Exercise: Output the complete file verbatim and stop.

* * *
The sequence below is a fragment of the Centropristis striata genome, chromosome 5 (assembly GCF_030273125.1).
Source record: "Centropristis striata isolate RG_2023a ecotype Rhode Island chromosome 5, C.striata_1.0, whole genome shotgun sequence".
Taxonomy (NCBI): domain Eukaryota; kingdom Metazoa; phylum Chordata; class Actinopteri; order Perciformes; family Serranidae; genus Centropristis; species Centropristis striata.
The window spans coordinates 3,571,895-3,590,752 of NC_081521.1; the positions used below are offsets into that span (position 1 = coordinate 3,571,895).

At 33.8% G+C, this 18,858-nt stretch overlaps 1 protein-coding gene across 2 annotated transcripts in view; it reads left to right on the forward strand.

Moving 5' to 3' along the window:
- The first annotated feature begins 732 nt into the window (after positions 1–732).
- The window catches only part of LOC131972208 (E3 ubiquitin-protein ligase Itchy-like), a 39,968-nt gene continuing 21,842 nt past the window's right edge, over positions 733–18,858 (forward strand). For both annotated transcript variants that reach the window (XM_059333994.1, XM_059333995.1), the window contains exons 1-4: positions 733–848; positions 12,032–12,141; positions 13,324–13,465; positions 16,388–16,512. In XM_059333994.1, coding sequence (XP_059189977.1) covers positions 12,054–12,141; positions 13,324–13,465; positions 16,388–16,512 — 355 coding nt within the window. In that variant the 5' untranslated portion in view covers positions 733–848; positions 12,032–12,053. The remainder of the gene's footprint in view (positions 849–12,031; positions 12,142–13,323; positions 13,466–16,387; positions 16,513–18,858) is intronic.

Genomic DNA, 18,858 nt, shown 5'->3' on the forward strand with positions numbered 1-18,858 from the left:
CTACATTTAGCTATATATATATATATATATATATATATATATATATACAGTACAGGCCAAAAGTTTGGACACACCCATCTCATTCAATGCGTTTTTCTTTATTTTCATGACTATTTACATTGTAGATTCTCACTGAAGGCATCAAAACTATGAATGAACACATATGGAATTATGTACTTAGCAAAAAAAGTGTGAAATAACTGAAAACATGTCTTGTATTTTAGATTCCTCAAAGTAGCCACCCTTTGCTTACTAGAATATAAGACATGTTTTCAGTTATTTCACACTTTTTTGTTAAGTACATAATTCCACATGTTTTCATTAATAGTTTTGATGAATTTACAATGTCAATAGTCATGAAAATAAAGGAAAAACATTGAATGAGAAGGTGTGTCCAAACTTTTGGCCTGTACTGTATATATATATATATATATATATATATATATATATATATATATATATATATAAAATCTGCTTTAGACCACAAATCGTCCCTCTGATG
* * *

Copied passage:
The sequence below is a fragment of the Centropristis striata genome, chromosome 5 (assembly GCF_030273125.1).
Source record: "Centropristis striata isolate RG_2023a ecotype Rhode Island chromosome 5, C.striata_1.0, whole genome shotgun sequence".
Taxonomy (NCBI): domain Eukaryota; kingdom Metazoa; phylum Chordata; class Actinopteri; order Perciformes; family Serranidae; genus Centropristis; species Centropristis striata.
The window spans coordinates 3,571,895-3,590,752 of NC_081521.1; the positions used below are offsets into that span (position 1 = coordinate 3,571,895).

At 33.8% G+C, this 18,858-nt stretch overlaps 1 protein-coding gene across 2 annotated transcripts in view; it reads left to right on the forward strand.

Moving 5' to 3' along the window:
- The first annotated feature begins 732 nt into the window (after positions 1–732).
- The window catches only part of LOC131972208 (E3 ubiquitin-protein ligase Itchy-like), a 39,968-nt gene continuing 21,842 nt past the window's right edge, over positions 733–18,858 (forward strand). For both annotated transcript variants that reach the window (XM_059333994.1, XM_059333995.1), the window contains exons 1-4: positions 733–848; positions 12,032–12,141; positions 13,324–13,465; positions 16,388–16,512. In XM_059333994.1, coding sequence (XP_059189977.1) covers positions 12,054–12,141; positions 13,324–13,465; positions 16,388–16,512 — 355 coding nt within the window. In that variant the 5' untranslated portion in view covers positions 733–848; positions 12,032–12,053. The remainder of the gene's footprint in view (positions 849–12,031; positions 12,142–13,323; positions 13,466–16,387; positions 16,513–18,858) is intronic.

Genomic DNA, 18,858 nt, shown 5'->3' on the forward strand with positions numbered 1-18,858 from the left:
CTACATTTAGCTATATATATATATATATATATATATATATATATATACAGTACAGGCCAAAAGTTTGGACACACCCATCTCATTCAATGCGTTTTTCTTTATTTTCATGACTATTTACATTGTAGATTCTCACTGAAGGCATCAAAACTATGAATGAACACATATGGAATTATGTACTTAGCAAAAAAAGTGTGAAATAACTGAAAACATGTCTTGTATTTTAGATTCCTCAAAGTAGCCACCCTTTGCTTACTAGAATATAAGACATGTTTTCAGTTATTTCACACTTTTTTGTTAAGTACATAATTCCACATGTTTTCATTAATAGTTTTGATGAATTTACAATGTCAATAGTCATGAAAATAAAGGAAAAACATTGAATGAGAAGGTGTGTCCAAACTTTTGGCCTGTACTGTATATATATATATATATATATATATATATATATATATATATATATATATATAAAATCTGCTTTAGACCACAAATCGTCCCTCTGATG